The three main types of blood cancer are leukemia, lymphoma and myeloma, according to the American Society of Hematology. Leukemia relates to the blood and bone marrow, while lymphoma targets the lymphatic system. Myeloma is a malignancy of the plasma cells in the blood.
Leukemia manifests when abnormal white blood cells are produced at a rapid rate, explains the American Society of Hematology. Unlike normal white blood cells, the cells do not possess the ability to ward off infections, and their presence in the body inhibits the blood marrow's ability to create necessary platelets and red blood cells. Similarly, lymphoma occurs when abnormal lymphocytes, a specific type of white blood cells, turn into malignant lymphoma cells. The cancerous cells then reproduce and gather inside the lymph nodes of the lymphatic system. Because part of the lymphatic system's function is the production of immune cells, the presence of these cancerous cells eventually leads to a weakened immune system.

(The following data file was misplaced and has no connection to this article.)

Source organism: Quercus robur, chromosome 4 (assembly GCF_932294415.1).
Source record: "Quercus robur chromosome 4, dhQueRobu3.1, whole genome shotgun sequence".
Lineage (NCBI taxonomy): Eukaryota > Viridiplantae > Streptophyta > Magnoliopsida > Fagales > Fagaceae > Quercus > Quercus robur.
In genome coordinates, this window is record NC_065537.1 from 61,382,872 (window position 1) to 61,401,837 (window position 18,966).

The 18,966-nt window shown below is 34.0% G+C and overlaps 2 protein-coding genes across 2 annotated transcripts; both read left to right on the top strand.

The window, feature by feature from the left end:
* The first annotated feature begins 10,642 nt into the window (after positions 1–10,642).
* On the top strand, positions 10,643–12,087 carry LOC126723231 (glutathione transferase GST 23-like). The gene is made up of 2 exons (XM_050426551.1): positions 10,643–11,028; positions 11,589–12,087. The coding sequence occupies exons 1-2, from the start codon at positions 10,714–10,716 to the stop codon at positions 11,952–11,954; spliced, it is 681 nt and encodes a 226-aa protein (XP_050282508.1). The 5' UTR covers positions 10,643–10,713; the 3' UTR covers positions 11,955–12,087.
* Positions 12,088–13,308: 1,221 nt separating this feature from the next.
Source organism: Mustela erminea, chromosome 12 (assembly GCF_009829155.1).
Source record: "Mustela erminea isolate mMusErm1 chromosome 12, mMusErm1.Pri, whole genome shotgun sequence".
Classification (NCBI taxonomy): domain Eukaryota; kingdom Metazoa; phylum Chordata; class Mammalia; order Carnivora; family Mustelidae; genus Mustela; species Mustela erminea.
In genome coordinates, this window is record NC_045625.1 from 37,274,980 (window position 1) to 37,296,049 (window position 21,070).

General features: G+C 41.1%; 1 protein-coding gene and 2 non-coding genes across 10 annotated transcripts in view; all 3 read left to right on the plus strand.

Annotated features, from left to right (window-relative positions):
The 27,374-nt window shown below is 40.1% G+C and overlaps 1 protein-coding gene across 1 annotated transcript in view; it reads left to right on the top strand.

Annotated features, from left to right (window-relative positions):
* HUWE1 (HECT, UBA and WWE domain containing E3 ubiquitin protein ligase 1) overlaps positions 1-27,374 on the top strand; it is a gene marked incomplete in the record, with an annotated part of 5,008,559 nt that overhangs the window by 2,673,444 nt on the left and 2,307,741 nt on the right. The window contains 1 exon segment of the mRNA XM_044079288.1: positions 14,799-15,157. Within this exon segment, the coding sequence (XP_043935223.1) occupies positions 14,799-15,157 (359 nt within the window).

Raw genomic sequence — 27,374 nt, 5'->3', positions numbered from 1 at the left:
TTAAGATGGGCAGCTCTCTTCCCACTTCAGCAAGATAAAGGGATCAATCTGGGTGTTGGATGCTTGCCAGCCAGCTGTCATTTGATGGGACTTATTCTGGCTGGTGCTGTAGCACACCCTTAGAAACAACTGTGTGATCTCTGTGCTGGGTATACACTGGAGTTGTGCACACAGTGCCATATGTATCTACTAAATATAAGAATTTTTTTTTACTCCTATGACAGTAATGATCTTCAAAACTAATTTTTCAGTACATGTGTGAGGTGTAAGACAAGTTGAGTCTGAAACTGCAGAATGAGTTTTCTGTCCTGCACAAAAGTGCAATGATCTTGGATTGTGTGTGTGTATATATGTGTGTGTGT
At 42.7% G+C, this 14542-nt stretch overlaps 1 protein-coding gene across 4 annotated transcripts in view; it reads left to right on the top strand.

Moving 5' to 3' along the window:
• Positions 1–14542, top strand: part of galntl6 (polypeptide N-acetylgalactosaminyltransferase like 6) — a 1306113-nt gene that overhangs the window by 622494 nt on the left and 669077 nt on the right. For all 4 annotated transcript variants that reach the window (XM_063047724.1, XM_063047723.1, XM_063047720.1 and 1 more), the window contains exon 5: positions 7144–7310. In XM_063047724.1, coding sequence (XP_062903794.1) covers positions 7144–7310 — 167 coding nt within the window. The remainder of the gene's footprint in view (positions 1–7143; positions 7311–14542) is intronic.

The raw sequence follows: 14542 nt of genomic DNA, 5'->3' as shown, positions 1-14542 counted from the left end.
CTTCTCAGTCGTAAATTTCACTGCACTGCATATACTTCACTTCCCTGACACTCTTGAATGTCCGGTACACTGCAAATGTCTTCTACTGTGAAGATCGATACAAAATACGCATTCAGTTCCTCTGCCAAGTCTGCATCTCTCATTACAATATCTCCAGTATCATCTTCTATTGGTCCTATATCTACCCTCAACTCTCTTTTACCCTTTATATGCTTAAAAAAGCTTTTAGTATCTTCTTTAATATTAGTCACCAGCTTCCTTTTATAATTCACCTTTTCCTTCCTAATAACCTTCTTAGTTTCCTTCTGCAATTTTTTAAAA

Myeloma involves another type of white blood cells called plasma cells, states the American Society of Hematology. Plasma cells exist to provide the body with antibodies that fight off diseases and infections. Myeloma cells prevent antibodies from being produced at a sufficient rate, placing the body at a higher risk of developing diseases and infections.